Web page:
Editor: The main thrust of the Act is to prevent bribery of foreign officials. How have the two enforcement bodies, the SEC and the Justice Department, interpreted "bribery"?

Himmel: The DOJ is the primary enforcement authority, while the SEC is the collateral authority. FCPA does not include the word "bribery"; it prohibits "corrupt payments" - anything of value. Interpreted broadly, it can be merely the offer or promise of corrupt benefits. The business that is retained or obtained need not be with a foreign government. Also, it does not matter if the governmental official receiving the payment actually had the authority to affect the business at issue. It is the subjective belief - the corrupt intent of the bribe-giver - that controls. However, with what's called the "grease payment" exception, the FCPA is more limited in scope than many of the circuits' understanding of "bribery" and, in particular, "honest services fraud," which are broader in the United States. In practice, the DOJ and SEC have interpreted the statute to prohibit a wide range of conduct. For example, some cases involve a company's bribery of foreign officials to obtain coveted contracts such as engineering or procurement contracts. Other cases have focused on pharmaceutical and medical device companies' overseas marketing practices, specifically, questionable payments to doctors or other employees of state-owned hospitals in foreign countries as inducements to purchase the companies' products.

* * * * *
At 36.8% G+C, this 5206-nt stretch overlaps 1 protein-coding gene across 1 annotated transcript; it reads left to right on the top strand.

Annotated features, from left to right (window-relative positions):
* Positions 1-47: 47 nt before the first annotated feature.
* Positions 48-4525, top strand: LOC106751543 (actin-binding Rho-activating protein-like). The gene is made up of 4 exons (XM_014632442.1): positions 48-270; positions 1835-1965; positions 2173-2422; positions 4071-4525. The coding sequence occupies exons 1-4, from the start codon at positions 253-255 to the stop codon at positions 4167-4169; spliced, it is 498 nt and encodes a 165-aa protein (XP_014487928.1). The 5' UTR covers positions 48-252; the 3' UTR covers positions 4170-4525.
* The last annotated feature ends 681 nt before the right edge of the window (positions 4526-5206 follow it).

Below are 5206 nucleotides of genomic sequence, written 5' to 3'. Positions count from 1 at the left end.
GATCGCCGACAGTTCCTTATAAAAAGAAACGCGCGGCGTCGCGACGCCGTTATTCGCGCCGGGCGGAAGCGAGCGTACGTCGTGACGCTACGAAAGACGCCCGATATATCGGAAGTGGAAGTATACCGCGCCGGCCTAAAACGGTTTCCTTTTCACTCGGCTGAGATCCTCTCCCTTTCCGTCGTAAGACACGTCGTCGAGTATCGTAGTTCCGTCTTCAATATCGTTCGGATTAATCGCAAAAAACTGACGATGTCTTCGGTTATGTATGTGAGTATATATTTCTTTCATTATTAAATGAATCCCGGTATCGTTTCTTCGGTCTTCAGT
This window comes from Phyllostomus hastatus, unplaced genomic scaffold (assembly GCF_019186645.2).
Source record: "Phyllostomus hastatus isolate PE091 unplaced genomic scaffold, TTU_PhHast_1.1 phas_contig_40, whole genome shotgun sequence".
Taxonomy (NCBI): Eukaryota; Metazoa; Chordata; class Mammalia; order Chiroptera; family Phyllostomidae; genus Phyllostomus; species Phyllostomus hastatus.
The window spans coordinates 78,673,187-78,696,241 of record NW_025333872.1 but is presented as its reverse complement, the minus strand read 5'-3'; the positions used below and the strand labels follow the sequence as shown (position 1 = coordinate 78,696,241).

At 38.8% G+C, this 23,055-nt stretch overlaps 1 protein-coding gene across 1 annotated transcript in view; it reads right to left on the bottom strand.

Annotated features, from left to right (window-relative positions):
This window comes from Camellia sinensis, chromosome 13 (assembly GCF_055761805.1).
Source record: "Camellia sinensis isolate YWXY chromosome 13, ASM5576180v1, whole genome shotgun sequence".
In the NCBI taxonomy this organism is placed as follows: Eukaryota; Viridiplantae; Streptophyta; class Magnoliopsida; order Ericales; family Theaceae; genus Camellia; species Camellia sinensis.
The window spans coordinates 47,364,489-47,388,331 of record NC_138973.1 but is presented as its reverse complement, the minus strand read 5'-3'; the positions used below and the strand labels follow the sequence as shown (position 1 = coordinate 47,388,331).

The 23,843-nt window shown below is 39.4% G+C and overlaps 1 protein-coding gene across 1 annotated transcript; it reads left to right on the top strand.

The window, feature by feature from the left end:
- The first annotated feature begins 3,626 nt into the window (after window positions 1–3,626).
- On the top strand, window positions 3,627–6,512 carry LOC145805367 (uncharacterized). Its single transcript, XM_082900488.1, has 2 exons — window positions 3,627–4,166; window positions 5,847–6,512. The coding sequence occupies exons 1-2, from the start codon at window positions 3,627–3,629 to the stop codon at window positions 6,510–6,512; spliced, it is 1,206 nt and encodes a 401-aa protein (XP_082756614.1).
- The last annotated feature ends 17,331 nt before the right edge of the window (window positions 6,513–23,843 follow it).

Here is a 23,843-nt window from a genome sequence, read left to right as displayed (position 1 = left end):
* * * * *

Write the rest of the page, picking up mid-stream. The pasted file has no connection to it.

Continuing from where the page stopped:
Editor: What can a company entering a joint venture abroad do to protect itself from a partner who may be directly or indirectly related to government officials?

Himmel: Although there is nothing per se improper about entering into such an arrangement, it is essential that the company conduct adequate due diligence of that potential partner to identify and address any FCPA "red flags" that may exist. In appropriate situations, a company considering whether to embark on a particular course of conduct might also want to utilize the DOJ's opinion procedure by asking for the DOJ's opinion as to whether, in the DOJ's view, that proposed course of conduct would violate the statute's anti-bribery provisions.